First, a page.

Nutritional composition of foods isn’t always as good as their taste and look. And even though we all have preferred methods of cooking food, there are some methods that produce healthier outcomes. Depending on the food, cooking methods can be used interchangeably, according to food experts. Here we talk about pros and cons of the most popular cooking methods.
Steaming is the complete opposite of stir-frying. Steaming is the healthiest way to cook veggies. It breaks cell walls of foods making the nutrients easier to digest. It can also improve antioxidant properties of many veggies such as spinach, pepper, broccoli and green beans.
Steaming is different from simmering and boiling because you don’t need to put vegetables in water, which usually leads to nutrient loss. Just place veggies in a basket in a bigger pot so that they don’t touch water. The cooking time is around 20 minutes. Don’t overcook or you can burn your pan. You can even make vegetarian noodles by steaming the veggies and adding tofu.
Roasting is another easy cooking method. You just need to toss all ingredients with oil, season and put in the oven. With roasting, you create a caramelized layer and add more flavor to your dish.
Roasted veggies is a healthier version of grilled veggies. And you avoid the risks of carcinogens that sometimes form during grilling.
Boiling has gotten a bad reputation during the recent years, because you need to cook everything in boiling water and then discard the liquid. Nutrients are leached into the liquid which can sometimes lower the value of foods.
If you boil something, use the liquid in the recipe to keep the nutrients. For example, you can use it as stock for your soup. Boiling veggies is best for people who want to lower their potassium intake.
Boiling is recommended for people who are at risk of developing kidney stones. Most vegetables contain oxalic acid responsible for the stones. Boiling helps lower the acid. Of course, you should always consult your doctor before making a decision.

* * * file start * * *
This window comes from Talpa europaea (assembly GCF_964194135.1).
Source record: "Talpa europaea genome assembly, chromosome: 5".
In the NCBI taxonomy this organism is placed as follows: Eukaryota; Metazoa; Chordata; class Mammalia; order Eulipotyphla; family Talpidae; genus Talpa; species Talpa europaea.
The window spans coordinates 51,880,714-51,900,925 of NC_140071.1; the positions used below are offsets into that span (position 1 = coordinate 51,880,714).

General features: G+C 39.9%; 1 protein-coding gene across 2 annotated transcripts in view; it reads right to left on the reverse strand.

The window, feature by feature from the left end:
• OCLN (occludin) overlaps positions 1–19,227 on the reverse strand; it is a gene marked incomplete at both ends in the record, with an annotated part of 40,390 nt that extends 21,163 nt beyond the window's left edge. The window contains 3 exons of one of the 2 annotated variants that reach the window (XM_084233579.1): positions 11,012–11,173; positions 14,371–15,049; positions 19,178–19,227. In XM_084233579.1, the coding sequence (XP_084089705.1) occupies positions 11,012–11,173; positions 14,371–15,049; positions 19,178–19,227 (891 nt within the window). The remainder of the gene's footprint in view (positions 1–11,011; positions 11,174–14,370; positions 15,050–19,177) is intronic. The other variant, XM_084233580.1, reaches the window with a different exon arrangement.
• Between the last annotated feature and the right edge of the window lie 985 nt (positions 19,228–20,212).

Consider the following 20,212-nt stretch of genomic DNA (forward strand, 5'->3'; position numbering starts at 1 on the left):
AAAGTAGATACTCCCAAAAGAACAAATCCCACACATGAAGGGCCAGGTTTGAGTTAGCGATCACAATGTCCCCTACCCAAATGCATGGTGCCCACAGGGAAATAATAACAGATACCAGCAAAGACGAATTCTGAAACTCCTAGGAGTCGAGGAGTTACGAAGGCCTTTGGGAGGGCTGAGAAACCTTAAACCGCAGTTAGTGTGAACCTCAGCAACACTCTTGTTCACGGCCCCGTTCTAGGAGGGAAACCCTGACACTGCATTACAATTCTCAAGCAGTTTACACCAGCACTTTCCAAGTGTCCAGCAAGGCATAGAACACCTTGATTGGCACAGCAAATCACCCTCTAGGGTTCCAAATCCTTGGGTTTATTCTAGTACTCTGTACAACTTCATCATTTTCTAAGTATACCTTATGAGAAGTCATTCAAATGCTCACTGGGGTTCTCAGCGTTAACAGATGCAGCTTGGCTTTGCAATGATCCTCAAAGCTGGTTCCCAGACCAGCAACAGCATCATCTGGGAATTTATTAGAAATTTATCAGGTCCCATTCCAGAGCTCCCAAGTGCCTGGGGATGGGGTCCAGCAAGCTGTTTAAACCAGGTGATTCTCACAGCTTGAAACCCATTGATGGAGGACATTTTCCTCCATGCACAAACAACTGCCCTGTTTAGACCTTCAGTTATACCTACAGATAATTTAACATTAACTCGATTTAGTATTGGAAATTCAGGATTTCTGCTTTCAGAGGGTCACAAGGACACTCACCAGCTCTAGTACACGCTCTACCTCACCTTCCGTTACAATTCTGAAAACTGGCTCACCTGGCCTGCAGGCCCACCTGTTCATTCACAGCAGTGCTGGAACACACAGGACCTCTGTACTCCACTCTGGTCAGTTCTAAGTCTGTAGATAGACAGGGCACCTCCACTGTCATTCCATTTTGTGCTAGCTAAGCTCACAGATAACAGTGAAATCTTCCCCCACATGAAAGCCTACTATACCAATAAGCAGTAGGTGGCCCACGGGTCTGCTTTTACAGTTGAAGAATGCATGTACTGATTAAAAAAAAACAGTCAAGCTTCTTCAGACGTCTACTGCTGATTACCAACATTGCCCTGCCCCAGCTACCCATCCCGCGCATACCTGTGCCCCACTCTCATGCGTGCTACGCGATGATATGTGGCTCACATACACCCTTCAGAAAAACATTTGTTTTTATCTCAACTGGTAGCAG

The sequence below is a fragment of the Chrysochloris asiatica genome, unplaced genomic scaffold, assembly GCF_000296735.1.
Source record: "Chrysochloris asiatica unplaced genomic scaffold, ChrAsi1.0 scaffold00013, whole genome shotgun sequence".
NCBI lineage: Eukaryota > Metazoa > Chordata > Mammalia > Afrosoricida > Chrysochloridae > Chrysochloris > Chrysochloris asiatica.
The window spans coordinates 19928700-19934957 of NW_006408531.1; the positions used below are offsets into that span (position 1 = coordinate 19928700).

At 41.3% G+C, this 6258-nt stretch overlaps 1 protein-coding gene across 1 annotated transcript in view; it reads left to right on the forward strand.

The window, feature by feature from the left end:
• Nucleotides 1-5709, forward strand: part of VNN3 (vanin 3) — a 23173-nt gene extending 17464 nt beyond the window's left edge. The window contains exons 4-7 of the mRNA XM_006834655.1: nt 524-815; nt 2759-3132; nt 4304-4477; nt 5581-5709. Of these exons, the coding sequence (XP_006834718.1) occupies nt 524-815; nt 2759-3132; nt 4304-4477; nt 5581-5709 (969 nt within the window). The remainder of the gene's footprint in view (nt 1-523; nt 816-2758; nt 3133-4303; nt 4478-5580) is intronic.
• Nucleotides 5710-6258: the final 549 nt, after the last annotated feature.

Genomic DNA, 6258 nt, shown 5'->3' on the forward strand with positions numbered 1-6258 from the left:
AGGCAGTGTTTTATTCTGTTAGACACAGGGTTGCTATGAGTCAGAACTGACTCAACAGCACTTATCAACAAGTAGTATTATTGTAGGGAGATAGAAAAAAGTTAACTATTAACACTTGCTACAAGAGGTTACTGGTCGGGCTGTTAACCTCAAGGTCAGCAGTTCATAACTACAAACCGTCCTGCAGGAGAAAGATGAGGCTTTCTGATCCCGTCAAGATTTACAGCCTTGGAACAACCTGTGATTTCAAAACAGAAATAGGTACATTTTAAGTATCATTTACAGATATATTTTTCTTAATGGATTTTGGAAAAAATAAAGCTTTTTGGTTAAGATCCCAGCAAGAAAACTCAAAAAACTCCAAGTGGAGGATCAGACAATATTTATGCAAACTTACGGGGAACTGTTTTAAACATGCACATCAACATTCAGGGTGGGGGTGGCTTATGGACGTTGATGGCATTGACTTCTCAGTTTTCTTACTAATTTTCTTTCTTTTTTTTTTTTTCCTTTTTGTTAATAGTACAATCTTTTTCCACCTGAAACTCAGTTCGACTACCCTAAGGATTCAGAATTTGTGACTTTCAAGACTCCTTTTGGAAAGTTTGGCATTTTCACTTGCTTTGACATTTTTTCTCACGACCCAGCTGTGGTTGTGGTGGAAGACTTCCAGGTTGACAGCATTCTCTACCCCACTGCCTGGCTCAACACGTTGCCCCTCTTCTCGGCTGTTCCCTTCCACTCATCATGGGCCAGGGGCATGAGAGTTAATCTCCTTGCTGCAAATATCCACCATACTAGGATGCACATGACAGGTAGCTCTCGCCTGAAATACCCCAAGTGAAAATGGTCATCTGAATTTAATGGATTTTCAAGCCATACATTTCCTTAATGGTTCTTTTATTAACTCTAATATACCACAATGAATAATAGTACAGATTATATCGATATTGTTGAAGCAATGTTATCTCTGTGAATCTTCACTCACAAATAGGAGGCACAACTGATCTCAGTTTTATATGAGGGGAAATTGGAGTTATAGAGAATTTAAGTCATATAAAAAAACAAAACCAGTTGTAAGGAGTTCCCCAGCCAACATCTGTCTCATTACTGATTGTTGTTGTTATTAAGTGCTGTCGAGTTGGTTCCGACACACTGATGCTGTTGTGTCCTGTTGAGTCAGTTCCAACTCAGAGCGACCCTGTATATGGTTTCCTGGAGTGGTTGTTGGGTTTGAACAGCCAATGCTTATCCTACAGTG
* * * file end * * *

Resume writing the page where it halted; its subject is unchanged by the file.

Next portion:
Vegetables lose nutrients not only during cooking. Fresh vegetables lose their value while they’re transported to a distribution centre, displayed in a store or stored in a crisper. When possible, choose fresh farmer’s vegetables to reduce time from harvest to your fridge.
When you can’t find fresh vegetables, frozen can be a good alternative. Their nutrient content match the one of fresh vegetables because they’re frozen at peak ripeness. Veggies that are shipped to the produce section are picked before their peak ripeness, so they don’t have enough time to fully develop their potential.
Many people believe raw is better than cooked, but it’s not always the case. Cooked vegetables have weaker cell walls and our bodies digest them better. They also provide more antioxidants such as lycopene, beta-carotene and lutein.
Cooked vegetables provide more minerals as well. Beet greens and spinach are high in calcium which is released during cooking. Cooked veggies deliver more magnesium and iron than their raw counterparts.
Of course, some vegetables are better for you raw than cooked. Cabbage, bok choy, cauliflower and other cruciferous veggies contain enzymes that get destroyed during cooking. Basically, no cooking method can preserve all nutrients. So, don’t limit yourself to only one technique or only one salad. Enjoy your foods grilled, roasted, boiled, raw or steamed!